cended two stair.cases to the main pas. eight o'clock in the morning, the signal of sages and lobbies level with the back of a yellow flag was hoisted on board the flag- the front boxes. According to the oriship, and repeated by a gun and a similar ginal plan of the Theatre, this Chinese sigual from the l'arthian. A boat, manned lobby was intended to be surrounded and armed, was sent from each ship to at- with shops, for the sale of various artitend round the Parthian. Mr Smith had cles, such as gloves, fruits, &c. This been extremely penitent since his convic. lobby was nearly ready, the varnishers rion, and was employed in prayer the whole

were at work rather late on Friday of the preceding night, with the chaplain of night, and from vegligence the fire hapthe Salvador del Mundo. At eight o'clock he received the sacrament, and at nine, at

pened. How it happened is not exacttended by the provost marshal, with a

ly known; but it is known that the drawn sword, ascended from his cabin, ac

varnish caught fire, and that almost incompanied by the clergyman, to the plat- stantly the whole Theatre was in a blaze, form on the forecastle of the Parthian. the varnish being such combustible matTwo double-headed shot were then sus. ter, newly laid on the walls, and much pended round his ancles, and, after a short of it lying about į though the fire was

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immediately discovered by a gentleman Tavistock Street. These books and of the name of Kent, passing in Bryd- papers, with the articles from Mrs Jorges Street, yet there was no possibility dan's rooms, were the only things saof getting it under. No performance ha- ved. The persons interested in the ving taken place that night, it being Theatre speedily arrived ; but these, to. Oratorio night, there was but one watch- gether with the performers, were in man or two and a porter in the house ; time to witness the destruction of the and as the fire began at the most remote property. At this moment Mr Peake, part from their usual stations, it had ac- the treasurer, arrived, in a s:ate of agi. quired an unconquerable height before tation not easily to be described, and, they were aware of its having begun. against the repeated advice of his friends, The supply of water on the top of the resolutely went to the treasury, and suc. Theatre was quite useless, the flames ceeded in getting away other private being up there as soon as any person papers. The Theatre was at this time could have reached the roof, and the left to its fate, and the appearance was iron curtain, which, in case of fire, it awfully and tremendously grand. Newas intended to drop in the centre of ver before was heheld so immense à the house, at the front of the stage, body of flame, and the occasional explothus to save one half of it at least, had sions that took place were awful in apbeen found so rotten, and the machine- pearance beyond description. The in. ry so impracticable, that it had been re- terior was most completely destroyed moved.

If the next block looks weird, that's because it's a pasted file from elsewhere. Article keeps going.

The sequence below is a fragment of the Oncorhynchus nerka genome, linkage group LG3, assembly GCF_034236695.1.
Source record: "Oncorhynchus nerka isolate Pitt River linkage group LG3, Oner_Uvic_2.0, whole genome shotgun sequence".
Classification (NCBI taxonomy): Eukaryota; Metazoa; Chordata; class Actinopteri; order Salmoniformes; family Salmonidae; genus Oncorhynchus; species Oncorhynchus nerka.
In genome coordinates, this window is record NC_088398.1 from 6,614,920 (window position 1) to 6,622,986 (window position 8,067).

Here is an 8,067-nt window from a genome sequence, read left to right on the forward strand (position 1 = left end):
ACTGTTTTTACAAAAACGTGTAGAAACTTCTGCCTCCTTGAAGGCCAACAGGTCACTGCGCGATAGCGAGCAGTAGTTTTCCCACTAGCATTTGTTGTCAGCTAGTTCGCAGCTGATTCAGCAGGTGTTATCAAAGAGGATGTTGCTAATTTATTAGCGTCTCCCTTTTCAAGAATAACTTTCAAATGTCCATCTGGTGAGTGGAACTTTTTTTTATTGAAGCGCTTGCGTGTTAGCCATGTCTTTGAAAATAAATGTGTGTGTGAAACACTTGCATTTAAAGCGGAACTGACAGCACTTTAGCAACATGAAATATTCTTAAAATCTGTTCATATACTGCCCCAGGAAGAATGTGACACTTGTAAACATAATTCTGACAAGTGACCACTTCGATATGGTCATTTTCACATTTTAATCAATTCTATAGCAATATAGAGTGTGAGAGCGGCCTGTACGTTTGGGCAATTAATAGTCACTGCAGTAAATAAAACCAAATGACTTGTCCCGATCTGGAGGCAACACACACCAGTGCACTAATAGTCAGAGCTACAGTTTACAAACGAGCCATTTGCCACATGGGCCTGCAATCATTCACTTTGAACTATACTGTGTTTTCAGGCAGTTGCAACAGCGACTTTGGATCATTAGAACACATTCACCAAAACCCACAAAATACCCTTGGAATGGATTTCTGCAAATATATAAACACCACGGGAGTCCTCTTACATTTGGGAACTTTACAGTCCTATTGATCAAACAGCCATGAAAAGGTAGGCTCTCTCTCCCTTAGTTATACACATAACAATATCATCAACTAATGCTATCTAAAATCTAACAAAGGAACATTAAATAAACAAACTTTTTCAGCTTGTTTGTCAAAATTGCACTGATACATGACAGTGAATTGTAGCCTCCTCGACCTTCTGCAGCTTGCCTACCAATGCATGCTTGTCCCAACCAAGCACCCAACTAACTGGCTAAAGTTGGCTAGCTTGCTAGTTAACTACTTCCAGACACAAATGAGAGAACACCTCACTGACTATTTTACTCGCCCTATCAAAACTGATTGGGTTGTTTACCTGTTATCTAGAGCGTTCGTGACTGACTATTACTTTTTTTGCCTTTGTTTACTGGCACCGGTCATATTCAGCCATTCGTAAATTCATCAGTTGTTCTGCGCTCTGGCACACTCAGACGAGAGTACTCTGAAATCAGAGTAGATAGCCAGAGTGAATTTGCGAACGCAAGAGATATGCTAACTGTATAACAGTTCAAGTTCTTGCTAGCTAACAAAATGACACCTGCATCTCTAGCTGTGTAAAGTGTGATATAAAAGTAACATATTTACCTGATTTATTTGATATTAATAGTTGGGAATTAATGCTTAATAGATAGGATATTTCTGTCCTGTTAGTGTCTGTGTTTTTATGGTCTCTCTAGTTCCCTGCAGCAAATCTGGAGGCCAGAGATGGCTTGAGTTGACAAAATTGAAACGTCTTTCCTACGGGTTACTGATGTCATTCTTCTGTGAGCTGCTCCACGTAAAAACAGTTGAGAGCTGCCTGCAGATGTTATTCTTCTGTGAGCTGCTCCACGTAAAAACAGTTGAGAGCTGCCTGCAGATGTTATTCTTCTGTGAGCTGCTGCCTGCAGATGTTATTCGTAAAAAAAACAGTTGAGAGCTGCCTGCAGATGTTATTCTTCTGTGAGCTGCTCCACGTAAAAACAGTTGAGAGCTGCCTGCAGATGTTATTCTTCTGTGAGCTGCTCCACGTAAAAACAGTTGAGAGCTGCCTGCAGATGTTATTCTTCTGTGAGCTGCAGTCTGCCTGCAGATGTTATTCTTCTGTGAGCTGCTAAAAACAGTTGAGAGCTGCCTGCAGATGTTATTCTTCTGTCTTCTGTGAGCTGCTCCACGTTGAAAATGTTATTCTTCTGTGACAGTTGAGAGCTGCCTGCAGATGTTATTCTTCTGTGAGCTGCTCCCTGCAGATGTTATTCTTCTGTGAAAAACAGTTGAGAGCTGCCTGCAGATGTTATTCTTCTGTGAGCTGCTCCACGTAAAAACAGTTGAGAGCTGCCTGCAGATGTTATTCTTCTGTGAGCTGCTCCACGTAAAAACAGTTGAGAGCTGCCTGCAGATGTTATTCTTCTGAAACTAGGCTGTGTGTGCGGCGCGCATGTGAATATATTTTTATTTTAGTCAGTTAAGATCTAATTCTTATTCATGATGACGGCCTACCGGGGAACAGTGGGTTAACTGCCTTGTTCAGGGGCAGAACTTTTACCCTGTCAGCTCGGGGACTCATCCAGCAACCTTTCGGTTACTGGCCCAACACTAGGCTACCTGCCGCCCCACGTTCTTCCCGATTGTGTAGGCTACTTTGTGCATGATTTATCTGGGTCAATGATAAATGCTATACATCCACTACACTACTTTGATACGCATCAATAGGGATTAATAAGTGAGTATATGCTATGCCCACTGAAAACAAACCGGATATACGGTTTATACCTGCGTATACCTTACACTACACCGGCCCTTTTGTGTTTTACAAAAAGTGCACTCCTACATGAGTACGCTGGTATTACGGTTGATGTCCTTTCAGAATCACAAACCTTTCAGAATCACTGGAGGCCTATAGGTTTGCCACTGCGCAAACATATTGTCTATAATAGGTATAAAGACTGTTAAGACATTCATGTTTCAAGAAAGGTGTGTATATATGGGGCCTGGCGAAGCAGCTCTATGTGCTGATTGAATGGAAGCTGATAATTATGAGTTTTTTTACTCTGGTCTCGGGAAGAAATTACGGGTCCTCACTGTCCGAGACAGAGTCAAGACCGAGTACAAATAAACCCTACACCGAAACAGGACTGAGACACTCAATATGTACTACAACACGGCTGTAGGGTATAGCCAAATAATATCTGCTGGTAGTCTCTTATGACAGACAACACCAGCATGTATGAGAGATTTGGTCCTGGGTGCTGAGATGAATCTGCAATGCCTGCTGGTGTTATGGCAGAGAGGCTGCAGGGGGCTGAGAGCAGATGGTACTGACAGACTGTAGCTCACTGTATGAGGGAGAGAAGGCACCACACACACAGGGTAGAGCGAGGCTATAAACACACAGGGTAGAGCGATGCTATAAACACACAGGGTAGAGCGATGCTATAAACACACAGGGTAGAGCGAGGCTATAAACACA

by one o'clock. In less than a quarter of an hour the When the leaden cistern fell in, it fire spread in one unbroken flame over produced a shock like an earthquake, the whole of the immense pile, extend. and the burning matter forced up into ing from Brydges Street to Drury Lane, the air resembled a shower of rockets so that the pillar of fire was not less than and other artificial fireworks. Some of 450 feet in breadth. It is impossible the houses partially caught fire in Rusfor the mind to conceive any thing more sel Street; but the engines, with a plenmagnificent than this spectacle, if the tiful supply of water, continued to play idea of the horror and ruin which it on the houses contiguous to the Theabrought on the sufferers could have been The advantage of having a great separated from the sublimity of the ob- public structure of this kin